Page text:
- September 22, 2016
- September 8, 2016
- August 18, 2016
The U.S. Supreme Court has just heard oral arguments in a case that may decide the fate of disparate impact liability under the Fair Housing Act (FHA). In the case, Texas Department of Housing v. Inclusive Communities Project, the allocation of tax credits is being challenged as an allegedly discriminatory practice under the FHA based on its disparate impact on minority residents.
Much uncertainly has been created in the apartment and real estate industry since HUD’s disparate impact final rule was released in 2013. At issue are the seemingly neutral and common business practices that have been long-considered legitimate and necessary to safely and soundly operate apartment communities.
Specifically, that they could trigger discrimination claims despite no intention of signaling out a particular group. These practices include income, criminal and credit background screenings, and Section 8 voucher policies, among others.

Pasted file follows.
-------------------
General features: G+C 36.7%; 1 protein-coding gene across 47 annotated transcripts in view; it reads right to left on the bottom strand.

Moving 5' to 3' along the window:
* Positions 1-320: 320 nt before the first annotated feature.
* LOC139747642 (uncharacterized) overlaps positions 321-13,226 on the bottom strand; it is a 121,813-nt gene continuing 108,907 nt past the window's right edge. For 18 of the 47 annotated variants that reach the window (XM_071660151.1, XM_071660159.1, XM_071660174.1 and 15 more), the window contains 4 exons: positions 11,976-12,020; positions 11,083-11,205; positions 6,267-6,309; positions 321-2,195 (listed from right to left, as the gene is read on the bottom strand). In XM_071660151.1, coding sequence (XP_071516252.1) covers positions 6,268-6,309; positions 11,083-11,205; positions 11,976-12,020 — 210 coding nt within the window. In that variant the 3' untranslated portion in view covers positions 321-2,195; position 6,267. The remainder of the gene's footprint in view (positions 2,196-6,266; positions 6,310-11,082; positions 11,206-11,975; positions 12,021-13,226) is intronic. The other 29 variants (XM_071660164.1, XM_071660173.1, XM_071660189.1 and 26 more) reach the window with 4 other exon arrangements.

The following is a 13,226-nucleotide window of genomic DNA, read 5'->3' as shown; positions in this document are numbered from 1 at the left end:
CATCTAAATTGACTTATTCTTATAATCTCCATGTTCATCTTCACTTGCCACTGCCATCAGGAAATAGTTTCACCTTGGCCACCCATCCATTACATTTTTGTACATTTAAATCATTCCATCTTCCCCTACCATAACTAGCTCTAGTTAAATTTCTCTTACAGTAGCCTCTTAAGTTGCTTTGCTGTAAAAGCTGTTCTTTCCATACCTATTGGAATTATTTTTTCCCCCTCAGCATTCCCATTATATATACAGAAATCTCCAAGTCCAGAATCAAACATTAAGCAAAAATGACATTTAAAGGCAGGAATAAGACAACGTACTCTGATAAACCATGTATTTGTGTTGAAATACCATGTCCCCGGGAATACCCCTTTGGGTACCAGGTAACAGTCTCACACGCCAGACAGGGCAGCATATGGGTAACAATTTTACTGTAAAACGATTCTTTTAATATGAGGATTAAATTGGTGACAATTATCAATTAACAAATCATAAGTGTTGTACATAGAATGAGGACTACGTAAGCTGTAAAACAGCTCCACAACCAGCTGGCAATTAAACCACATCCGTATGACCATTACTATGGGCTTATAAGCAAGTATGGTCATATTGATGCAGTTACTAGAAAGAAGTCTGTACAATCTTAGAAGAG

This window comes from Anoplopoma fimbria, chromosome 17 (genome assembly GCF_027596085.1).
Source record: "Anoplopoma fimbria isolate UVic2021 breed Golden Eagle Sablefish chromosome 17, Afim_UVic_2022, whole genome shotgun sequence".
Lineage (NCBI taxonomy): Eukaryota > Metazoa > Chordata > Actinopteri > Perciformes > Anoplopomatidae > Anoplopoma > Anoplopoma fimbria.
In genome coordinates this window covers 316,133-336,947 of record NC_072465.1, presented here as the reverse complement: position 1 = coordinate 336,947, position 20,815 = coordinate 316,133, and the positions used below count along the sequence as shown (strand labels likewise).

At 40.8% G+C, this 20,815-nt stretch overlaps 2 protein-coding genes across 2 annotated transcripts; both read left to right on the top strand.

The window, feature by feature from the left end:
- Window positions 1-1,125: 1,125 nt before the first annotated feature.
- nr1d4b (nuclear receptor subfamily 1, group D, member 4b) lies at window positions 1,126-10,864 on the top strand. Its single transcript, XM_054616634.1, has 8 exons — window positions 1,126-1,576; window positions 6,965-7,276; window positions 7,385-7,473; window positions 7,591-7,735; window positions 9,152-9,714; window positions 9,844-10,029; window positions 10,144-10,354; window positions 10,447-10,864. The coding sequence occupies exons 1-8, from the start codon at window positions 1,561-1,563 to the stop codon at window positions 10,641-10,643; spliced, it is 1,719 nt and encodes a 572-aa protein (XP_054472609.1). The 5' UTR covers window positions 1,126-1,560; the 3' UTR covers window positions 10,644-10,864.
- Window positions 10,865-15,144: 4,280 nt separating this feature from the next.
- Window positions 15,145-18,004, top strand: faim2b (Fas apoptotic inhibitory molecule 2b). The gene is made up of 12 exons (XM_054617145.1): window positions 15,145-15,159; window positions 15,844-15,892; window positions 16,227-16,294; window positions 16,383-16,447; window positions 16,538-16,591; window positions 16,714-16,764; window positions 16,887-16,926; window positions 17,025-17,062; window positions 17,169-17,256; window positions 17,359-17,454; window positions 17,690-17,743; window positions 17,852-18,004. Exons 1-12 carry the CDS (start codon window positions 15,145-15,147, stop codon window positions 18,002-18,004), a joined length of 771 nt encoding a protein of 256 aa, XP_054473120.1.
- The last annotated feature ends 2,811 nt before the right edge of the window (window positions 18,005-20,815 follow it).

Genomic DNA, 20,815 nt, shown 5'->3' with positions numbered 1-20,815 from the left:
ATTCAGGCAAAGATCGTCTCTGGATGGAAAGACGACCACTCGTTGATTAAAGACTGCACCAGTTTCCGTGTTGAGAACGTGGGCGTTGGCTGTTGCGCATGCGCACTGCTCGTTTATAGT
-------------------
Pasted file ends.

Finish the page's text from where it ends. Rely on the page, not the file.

This is the third time in three years that the high court has agreed to hear a case on this subject, but the issue remains undecided since the two previous cases settled prior to oral arguments.
NAA/NMHC and six other real estate trade associations weighed-in on the issue by jointly submitting an amicus brief to the Supreme Court in November.
Provided by NMHC as part of the NAA/NMHC Joint Legislative Program
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